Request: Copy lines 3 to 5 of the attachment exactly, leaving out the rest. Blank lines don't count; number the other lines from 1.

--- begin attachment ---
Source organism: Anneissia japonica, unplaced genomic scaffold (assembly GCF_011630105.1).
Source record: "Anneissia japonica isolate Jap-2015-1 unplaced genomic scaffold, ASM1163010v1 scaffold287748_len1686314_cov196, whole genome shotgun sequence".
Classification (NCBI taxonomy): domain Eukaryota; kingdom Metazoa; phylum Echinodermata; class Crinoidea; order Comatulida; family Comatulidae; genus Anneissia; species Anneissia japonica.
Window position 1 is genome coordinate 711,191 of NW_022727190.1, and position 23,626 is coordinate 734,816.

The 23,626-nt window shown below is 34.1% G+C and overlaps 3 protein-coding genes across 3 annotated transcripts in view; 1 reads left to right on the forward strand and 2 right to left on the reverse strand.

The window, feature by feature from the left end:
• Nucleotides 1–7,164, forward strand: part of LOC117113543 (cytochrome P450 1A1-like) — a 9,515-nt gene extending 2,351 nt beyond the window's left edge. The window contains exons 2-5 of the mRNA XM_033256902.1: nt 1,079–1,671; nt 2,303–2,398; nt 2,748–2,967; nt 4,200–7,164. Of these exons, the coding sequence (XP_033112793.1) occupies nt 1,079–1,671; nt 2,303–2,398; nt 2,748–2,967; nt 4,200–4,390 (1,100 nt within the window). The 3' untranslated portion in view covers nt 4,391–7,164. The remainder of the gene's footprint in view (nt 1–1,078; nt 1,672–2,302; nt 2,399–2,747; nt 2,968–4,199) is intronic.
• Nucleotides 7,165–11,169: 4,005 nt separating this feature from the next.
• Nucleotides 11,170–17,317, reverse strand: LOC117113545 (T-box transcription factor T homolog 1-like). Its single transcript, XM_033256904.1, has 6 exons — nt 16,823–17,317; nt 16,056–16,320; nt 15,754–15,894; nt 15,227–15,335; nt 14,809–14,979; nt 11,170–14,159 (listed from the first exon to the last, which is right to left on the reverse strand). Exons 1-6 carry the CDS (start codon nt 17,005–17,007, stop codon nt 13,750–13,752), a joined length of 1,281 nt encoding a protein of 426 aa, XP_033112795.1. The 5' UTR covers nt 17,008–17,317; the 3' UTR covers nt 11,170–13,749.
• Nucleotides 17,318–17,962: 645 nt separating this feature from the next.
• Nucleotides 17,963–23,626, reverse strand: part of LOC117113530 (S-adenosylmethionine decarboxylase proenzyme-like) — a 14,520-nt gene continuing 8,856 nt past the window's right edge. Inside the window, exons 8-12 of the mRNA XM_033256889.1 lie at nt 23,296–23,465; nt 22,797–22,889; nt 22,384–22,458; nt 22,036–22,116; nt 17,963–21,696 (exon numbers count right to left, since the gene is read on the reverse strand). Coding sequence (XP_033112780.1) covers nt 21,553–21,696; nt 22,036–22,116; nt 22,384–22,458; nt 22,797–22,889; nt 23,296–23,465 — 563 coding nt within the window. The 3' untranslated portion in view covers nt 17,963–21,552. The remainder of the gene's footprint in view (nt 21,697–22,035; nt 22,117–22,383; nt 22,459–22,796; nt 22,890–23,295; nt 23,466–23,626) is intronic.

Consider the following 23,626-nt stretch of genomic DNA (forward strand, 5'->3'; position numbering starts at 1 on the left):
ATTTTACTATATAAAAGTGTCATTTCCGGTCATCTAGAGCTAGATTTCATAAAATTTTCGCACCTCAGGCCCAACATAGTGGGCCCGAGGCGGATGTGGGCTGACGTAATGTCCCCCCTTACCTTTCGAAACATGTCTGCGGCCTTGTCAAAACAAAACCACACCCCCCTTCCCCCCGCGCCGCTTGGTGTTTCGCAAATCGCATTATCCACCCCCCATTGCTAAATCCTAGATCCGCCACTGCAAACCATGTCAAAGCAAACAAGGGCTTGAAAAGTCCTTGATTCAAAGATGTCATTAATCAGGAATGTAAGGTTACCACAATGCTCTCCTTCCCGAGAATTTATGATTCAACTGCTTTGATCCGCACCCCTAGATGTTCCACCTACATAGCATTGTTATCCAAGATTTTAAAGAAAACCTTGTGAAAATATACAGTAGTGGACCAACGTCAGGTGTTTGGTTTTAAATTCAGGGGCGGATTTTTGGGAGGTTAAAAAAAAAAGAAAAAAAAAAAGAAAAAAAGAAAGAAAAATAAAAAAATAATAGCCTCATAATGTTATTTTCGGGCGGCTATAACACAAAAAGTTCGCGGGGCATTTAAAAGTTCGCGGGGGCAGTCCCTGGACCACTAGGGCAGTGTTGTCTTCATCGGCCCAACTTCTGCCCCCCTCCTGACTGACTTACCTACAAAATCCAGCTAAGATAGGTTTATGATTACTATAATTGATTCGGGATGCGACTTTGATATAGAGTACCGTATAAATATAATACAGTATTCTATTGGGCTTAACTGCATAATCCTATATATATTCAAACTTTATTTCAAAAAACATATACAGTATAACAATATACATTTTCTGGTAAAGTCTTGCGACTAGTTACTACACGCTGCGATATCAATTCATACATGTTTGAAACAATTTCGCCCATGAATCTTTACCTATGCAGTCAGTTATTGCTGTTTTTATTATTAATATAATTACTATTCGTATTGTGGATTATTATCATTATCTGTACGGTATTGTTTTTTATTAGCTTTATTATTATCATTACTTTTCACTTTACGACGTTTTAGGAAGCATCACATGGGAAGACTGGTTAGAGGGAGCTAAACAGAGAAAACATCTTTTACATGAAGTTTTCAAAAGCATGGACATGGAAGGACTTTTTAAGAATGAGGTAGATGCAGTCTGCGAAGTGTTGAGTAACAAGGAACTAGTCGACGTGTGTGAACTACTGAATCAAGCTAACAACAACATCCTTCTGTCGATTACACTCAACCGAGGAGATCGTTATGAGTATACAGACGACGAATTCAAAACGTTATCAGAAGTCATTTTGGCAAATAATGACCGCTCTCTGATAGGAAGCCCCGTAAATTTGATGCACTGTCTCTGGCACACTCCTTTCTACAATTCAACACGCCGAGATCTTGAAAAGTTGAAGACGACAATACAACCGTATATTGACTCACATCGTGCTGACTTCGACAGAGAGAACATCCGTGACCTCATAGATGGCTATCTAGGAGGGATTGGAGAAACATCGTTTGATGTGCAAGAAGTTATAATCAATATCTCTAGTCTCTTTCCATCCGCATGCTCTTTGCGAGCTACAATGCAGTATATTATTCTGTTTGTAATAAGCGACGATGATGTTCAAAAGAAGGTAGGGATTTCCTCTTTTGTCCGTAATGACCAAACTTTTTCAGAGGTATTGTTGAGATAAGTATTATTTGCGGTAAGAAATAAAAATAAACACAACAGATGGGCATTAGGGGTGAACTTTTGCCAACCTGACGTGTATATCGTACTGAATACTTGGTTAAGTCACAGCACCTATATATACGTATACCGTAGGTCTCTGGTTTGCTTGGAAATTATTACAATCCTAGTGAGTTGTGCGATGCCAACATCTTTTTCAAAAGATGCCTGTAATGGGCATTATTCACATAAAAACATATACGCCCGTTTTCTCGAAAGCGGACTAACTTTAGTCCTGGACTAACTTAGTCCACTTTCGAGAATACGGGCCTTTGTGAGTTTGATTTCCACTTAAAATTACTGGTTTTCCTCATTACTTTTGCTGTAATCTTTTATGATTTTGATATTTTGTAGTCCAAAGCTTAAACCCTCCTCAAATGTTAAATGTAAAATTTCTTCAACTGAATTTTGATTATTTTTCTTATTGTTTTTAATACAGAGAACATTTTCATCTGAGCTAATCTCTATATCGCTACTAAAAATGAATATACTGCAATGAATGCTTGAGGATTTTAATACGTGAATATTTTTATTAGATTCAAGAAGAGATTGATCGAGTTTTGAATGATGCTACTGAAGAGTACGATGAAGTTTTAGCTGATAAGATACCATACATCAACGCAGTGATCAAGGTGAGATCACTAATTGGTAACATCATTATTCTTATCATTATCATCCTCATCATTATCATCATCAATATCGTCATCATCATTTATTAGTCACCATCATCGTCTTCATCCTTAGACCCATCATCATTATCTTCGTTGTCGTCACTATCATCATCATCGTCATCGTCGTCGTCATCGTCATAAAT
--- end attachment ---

Classification (NCBI taxonomy): domain Eukaryota; kingdom Metazoa; phylum Echinodermata; class Crinoidea; order Comatulida; family Comatulidae; genus Anneissia; species Anneissia japonica.
Window position 1 is genome coordinate 711,191 of NW_022727190.1, and position 23,626 is coordinate 734,816.

The 23,626-nt window shown below is 34.1% G+C and overlaps 3 protein-coding genes across 3 annotated transcripts in view; 1 reads left to right on the forward strand and 2 right to left on the reverse strand.